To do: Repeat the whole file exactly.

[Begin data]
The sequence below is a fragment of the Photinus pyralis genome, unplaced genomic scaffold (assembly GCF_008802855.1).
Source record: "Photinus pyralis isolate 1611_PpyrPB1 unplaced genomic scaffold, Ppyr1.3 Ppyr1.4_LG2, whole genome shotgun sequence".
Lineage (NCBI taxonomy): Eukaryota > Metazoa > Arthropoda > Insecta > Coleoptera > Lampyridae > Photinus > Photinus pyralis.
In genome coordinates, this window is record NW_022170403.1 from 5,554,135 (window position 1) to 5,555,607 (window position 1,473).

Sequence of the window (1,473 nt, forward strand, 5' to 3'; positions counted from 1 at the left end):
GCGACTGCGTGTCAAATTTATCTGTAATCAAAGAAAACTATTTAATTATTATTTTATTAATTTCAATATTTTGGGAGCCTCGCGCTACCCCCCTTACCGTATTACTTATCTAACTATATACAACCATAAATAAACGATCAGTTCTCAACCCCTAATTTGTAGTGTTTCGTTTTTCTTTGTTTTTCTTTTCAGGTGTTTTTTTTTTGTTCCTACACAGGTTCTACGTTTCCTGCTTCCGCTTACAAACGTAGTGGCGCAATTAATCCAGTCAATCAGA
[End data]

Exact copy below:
The sequence below is a fragment of the Photinus pyralis genome, unplaced genomic scaffold (assembly GCF_008802855.1).
Source record: "Photinus pyralis isolate 1611_PpyrPB1 unplaced genomic scaffold, Ppyr1.3 Ppyr1.4_LG2, whole genome shotgun sequence".
Lineage (NCBI taxonomy): Eukaryota > Metazoa > Arthropoda > Insecta > Coleoptera > Lampyridae > Photinus > Photinus pyralis.
In genome coordinates, this window is record NW_022170403.1 from 5,554,135 (window position 1) to 5,555,607 (window position 1,473).

Sequence of the window (1,473 nt, forward strand, 5' to 3'; positions counted from 1 at the left end):
GCGACTGCGTGTCAAATTTATCTGTAATCAAAGAAAACTATTTAATTATTATTTTATTAATTTCAATATTTTGGGAGCCTCGCGCTACCCCCCTTACCGTATTACTTATCTAACTATATACAACCATAAATAAACGATCAGTTCTCAACCCCTAATTTGTAGTGTTTCGTTTTTCTTTGTTTTTCTTTTCAGGTGTTTTTTTTTTGTTCCTACACAGGTTCTACGTTTCCTGCTTCCGCTTACAAACGTAGTGGCGCAATTAATCCAGTCAATCAGA